"We reserve the right to refuse service" has limitations. If we are talking about a private club, or residence, that is a different story. But if we talking about a business that is open to the general public your logic does not apply. I have proven that myself on numerous occasions by defending my right to conceal carry. Most of the time the business owner doesn't even know its there. That is the idea behind 'conceal' carry as opposed to open carry. You can put up all the signs you want but it means nothing if it is not legislated.

I went to a club where a friend of mine was playing one night. An off duty cop was working the door as security. He saw the heel of my gun above my belt and said, "You can't bring that in here." I informed him that I had a license that said otherwise. He asked me if I would put it in my car. I said no, I didn't want someone to break into my car and run off with my gun and reminded him that my license did not say I needed his permission. I showed him my license and that was the end of it. He made a point to tell me that he was going to 'keep on eye on me'. I didn't mind at all. He knew it wasn't illegal and that was the end of it.

Putting up a sign that says 'No guns' wont stop a legal conceal carry any more than it will stop a criminal planning on robbing you. There has to be legislation behind it or it is meaningless.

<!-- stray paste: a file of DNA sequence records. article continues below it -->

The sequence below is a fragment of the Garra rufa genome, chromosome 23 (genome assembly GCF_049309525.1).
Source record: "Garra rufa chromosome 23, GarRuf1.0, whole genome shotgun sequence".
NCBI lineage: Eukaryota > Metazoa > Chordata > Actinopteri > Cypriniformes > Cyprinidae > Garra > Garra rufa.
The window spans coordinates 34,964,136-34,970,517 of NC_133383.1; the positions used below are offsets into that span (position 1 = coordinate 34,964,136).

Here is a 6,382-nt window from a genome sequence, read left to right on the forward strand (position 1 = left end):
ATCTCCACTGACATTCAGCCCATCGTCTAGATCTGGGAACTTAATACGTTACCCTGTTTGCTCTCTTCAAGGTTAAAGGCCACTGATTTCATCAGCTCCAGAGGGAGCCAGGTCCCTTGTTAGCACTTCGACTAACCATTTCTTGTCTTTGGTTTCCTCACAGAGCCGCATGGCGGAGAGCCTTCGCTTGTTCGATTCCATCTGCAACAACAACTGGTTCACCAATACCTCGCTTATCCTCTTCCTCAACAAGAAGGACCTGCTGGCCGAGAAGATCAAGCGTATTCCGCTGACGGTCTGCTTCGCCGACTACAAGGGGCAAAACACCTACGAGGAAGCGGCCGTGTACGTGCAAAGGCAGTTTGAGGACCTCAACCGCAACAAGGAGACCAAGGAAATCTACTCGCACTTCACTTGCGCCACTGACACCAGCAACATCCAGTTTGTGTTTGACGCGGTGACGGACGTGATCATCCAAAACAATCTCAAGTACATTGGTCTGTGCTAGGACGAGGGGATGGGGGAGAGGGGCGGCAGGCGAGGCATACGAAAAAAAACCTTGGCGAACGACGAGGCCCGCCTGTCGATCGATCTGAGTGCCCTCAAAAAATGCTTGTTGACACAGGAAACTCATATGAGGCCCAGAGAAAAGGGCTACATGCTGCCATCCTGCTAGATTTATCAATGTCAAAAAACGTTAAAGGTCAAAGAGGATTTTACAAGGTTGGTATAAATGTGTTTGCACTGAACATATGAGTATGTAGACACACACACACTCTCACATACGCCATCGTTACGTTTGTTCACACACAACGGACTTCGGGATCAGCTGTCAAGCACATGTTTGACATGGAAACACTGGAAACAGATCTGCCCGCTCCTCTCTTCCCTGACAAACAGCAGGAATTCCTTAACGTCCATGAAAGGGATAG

edit on 6-12-2015 by Vroomfondel because: (no reason given)



posted on Dec, 6 2015 @ 03:50 PM
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a reply to: Vroomfondel


What happens to gun owners who carry in restaurants that have banned weapons?

From a legal point of view, the choice to ban weapons on private property is one that only deals with the property rights of individual owners. Since restaurateurs cannot nullify the Second Amendment through a weapons ban, their only recourse is one of criminal trespass.

In simple English, someone who carries a gun into a restaurant in spite of a known ban can be charged with trespass. In most states, trespass laws simply indicate that property owners have the right to distinguish what behaviors will, and will not, be allowed on their property.

If a restaurant owner were to be notified of a patron carrying a gun, that patron could be asked to leave or disarm. If he did not comply, the restaurant owner could call the local police, have the patron arrested, and press trespass charges.


Link



posted on Dec, 6 2015 @ 06:48 PM
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originally posted by: Vroomfondel

originally posted by: vor78

originally posted by: Vroomfondel
Nowhere on that license does it say I need your permission.


There's one catch, though. Your right to even be on private property exists only insofar as you have permission from the property owner, whether that permission is explicit or implicit. A private property owner generally can set his/her conditions for continuance of your permission to remain on their property. If you violate those conditions, they're well within their rights to ask you to leave. If you don't, you can be charged with trespassing.